Magnus CEO Matt Cartwright: On Leadership in Logistics
Matt Cartwright is the CEO and Founder of Magnus Technologies. As a 25-year veteran of the transportation and logistics industry, he has focused his work on building technology to address the market’s antiquated client/server architectures that failed to meet the needs of today’s modern complicated and evolving business demands for trucking companies. Originally from Arkansas, Matt served as a NCO in the United States Marine Corp and received a bachelor’s degree from the University of Arkansas. He lives with his family in Austin, TX.
Matt shares how his background has prepared him to be a successful leader in the trucking and logistics industry.
How has your background prepared you to be CEO of Magnus?
My first logistics job was with UPS as an industrial engineer on the operations team. It was there where I began to really understand the value of measurable and replicable processes. This is essential for global operations where you can’t leave things ad hoc. It needs to be pretty organized and processes have to happen the same way. You’ve got time in transit that’s very exact. If I say a package needs to go overnight from New York City to LA, I can’t figure that out on the fly. We had to have defined routes. You also had to have defined assets to ship 20, 30, or 40 million packages a day. Everything has to have a strong process that you can replicate as well as be defined. That was my first job in logistics and shipping.
Next, I went to work for United Road. They were a roll up of around 68 or so companies. How they rolled up was the owner became the manager of that business when they were rolled into the United Road. Everybody did things differently and it was the exact opposite of what UPS was where every little detail was planned out. There were no uniforms, they weren’t trained to put their keys on their pinky finger, they didn’t count the number of steps to a front door and all that kind of fun stuff. But, what it did have was more entrepreneurial spirit.
What I realized is that entrepreneurial spirit allows you to break from a defined process and maybe do things better. It also allows you to do things worse, but it doesn’t constrain your thoughts. Realizing the value of creative thought, as well as being able to move quickly in a way that you realize is good, was kind of the opposite of what I was used to. I came from “we’ve got to make sure that we’re doing things in the right way.” But it’s important to think about things differently if you’ve been doing them a certain way for 10 years and ask: “are there different things that we could do right now? What’s possible? What’s the world of the attainable, or obtainable?” Then use both of those ideas: have a little bit of free-for-all entrepreneurial spirit as one guideline as well as a strict and rigid, almost militaristic process as the other guideline. Then, move a little bit laterally in between those two to find the optimal reality for the business.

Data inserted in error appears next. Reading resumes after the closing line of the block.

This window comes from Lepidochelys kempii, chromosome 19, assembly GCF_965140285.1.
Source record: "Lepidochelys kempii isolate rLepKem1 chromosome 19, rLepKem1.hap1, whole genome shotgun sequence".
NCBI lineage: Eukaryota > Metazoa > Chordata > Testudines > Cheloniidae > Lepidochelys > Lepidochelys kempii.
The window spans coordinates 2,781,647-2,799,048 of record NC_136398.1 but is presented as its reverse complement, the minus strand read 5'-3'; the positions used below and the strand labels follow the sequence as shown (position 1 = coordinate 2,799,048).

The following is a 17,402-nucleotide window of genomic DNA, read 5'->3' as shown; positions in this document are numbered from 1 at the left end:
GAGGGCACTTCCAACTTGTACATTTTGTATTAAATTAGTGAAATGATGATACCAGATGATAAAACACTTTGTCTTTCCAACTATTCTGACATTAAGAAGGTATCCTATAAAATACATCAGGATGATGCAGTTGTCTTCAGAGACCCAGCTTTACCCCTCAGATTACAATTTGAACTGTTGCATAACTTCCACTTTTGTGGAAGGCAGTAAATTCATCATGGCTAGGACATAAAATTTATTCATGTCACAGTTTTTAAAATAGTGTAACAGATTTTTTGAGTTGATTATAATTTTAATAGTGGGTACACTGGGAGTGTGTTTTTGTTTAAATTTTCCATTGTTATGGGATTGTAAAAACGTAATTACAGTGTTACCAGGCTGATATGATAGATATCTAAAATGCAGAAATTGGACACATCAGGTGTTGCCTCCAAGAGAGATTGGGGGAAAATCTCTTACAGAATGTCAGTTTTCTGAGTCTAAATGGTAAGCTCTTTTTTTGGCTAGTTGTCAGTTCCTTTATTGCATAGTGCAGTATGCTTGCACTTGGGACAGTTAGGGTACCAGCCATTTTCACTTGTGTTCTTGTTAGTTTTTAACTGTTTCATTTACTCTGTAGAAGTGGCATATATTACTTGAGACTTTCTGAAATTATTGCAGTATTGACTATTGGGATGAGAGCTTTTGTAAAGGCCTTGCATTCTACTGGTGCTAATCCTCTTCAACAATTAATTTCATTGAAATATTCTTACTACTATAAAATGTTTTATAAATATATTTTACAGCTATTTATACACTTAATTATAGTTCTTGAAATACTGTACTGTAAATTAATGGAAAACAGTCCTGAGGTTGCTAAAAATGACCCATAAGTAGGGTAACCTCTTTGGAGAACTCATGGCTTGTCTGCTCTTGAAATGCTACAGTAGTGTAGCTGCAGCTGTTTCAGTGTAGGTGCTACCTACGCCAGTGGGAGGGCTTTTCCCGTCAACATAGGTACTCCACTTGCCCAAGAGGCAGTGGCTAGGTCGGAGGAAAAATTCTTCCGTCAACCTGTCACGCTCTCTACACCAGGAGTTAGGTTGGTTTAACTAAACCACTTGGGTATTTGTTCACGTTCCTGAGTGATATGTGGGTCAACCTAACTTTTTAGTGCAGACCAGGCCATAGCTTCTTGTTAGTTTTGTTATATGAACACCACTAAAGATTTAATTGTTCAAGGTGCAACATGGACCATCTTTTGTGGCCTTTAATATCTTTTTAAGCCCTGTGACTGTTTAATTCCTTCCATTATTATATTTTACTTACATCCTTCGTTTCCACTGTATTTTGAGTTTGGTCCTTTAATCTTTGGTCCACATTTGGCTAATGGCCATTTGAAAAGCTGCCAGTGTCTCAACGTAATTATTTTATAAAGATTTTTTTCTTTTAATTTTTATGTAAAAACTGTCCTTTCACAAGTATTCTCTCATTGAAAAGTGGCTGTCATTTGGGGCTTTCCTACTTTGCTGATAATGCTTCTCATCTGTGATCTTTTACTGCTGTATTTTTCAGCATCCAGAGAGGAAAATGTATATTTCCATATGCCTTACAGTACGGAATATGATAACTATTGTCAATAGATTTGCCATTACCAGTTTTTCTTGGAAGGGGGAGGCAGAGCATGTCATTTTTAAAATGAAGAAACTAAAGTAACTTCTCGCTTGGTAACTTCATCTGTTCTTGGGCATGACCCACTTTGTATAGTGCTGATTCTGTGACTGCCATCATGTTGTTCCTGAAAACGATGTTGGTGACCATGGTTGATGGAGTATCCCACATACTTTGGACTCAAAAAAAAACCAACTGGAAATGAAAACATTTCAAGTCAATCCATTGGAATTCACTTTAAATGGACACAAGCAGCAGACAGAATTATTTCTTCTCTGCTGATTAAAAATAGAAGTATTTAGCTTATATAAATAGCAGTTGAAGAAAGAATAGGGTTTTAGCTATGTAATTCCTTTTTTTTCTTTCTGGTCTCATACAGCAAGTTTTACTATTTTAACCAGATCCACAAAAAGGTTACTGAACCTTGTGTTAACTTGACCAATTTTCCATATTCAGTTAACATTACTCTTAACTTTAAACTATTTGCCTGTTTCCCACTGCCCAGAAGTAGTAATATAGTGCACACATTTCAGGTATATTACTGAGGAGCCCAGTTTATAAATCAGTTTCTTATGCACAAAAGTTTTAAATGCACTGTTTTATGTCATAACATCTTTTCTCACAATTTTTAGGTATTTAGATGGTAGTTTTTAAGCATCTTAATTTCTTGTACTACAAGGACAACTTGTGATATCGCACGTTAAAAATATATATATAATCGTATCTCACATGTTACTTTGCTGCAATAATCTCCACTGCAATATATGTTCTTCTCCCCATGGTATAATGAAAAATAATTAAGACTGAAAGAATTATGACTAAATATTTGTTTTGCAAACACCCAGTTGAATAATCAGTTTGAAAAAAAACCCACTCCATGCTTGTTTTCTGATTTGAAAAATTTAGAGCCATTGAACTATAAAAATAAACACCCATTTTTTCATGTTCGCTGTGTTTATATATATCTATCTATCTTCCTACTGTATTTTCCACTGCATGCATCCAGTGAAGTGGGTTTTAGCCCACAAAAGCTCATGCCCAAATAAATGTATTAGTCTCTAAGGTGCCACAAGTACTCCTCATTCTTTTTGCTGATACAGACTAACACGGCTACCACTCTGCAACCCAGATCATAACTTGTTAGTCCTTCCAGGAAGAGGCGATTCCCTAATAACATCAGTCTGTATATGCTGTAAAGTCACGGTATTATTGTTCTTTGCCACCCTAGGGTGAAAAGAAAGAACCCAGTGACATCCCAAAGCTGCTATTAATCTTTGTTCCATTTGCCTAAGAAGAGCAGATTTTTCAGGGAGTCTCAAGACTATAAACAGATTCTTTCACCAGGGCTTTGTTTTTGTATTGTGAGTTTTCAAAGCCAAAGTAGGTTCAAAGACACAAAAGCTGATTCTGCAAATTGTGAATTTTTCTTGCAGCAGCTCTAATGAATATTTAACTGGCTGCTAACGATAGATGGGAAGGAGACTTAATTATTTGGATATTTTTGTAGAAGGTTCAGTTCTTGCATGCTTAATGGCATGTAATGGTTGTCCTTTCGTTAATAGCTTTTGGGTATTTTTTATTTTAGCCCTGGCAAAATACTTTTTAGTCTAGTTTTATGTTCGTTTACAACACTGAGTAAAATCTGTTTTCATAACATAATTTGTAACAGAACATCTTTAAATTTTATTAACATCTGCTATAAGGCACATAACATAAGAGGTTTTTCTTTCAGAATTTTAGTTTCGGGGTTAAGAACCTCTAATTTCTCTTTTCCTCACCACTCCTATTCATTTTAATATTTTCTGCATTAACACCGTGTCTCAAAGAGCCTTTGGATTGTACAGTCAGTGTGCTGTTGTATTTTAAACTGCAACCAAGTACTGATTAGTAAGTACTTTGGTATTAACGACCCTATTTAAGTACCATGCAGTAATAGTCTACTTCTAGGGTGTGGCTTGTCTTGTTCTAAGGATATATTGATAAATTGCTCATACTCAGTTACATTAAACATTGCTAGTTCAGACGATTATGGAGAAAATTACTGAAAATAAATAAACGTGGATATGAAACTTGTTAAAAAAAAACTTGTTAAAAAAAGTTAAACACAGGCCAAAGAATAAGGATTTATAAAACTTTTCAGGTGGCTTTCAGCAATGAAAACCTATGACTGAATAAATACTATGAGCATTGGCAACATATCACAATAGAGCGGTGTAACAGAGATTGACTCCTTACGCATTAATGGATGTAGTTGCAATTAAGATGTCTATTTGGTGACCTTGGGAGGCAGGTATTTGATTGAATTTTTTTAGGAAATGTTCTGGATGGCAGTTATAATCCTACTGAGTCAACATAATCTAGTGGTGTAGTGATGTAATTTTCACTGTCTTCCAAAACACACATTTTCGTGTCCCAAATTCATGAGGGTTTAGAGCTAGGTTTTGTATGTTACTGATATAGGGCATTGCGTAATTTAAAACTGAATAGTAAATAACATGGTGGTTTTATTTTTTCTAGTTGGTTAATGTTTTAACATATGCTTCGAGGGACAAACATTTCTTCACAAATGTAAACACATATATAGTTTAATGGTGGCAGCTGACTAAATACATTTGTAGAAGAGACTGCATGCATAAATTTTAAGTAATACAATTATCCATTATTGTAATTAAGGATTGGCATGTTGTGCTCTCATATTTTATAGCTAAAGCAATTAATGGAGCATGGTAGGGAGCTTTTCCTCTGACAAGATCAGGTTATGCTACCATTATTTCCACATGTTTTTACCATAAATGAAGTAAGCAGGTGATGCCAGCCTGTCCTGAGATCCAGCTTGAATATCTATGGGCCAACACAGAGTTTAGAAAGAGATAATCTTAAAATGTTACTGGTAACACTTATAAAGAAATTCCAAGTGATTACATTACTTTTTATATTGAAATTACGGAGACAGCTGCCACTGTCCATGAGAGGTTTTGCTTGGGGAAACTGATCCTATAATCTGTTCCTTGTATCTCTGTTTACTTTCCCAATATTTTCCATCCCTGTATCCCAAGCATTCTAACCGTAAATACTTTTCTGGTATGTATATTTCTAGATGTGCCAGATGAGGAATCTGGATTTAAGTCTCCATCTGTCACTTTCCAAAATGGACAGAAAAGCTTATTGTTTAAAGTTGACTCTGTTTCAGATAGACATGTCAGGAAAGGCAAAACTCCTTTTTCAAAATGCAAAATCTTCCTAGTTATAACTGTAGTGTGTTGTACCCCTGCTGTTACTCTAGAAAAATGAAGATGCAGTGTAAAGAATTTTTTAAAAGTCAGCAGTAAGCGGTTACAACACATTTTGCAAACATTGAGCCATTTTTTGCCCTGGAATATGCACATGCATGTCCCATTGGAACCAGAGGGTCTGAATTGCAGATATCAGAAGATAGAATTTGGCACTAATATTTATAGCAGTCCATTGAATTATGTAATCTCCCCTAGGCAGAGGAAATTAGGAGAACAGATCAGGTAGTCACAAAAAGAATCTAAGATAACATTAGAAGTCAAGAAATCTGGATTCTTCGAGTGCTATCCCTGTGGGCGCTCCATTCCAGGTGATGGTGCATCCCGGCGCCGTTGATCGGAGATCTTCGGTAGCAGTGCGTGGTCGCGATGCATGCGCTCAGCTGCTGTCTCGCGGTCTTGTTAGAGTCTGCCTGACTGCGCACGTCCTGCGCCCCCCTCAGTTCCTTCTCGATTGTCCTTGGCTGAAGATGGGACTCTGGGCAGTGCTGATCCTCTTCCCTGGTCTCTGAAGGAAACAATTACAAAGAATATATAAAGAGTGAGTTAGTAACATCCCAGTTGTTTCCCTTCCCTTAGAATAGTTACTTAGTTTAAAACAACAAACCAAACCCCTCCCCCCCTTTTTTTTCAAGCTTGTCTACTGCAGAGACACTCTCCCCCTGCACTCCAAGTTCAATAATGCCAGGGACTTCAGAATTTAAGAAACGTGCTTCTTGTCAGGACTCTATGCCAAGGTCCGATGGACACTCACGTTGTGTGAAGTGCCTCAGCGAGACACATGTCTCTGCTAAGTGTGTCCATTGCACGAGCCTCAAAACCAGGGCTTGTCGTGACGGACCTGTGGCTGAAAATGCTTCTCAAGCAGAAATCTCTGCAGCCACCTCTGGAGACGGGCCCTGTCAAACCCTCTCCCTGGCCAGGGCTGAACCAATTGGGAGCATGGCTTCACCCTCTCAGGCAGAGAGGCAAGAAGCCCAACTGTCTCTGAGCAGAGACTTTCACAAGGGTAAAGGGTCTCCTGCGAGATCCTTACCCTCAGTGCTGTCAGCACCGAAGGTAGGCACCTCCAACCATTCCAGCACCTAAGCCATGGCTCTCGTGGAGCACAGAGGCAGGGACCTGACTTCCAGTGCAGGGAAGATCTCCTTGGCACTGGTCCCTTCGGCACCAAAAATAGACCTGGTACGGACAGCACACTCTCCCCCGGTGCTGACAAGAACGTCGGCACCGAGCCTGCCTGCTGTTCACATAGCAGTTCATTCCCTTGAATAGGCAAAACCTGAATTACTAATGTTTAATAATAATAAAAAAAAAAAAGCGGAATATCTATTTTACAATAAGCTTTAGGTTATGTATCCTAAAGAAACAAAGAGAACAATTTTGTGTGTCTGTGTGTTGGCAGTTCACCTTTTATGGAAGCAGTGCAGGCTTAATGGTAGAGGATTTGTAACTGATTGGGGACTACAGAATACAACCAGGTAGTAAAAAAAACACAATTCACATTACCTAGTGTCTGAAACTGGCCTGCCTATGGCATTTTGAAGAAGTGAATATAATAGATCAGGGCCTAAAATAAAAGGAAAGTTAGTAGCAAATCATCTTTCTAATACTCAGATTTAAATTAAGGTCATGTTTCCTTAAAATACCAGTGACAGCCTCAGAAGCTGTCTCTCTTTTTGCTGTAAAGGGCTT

Technology for Business Processes
Another thing I took away from working at both companies was they use technology differently, and they hadn’t figured out how to use it to support their business processes. Technology by itself can be a force multiplier for good or a force multiplier for bad. If you have a bad process and you support it with great technology, then it’s going to make the impact worse. The same thing is true if you have a really good process and you have bad technology, you’ll degrade the efficiency of that process with your inflexible technology.
A Simple Solution
I used all of this experience to help build Magnus. I took my deep understanding of the process and layered in a new perspective on how to get things done. When we were starting to build and roll out the first generation of our solution, everybody had a different opinion, and everybody viewed the industry needs and solutions from their point of view. And that’s OK, because ultimately everyone wants to do the same thing, which is to create a great product that’s easy for customers to use. From my vantage point, being able to take these different perspectives and create a common language was very important as we built our solution. It was also important to have our customers understand why we did the things we did. We didn’t use jargon and created a simple solution that helps everyone in the industry.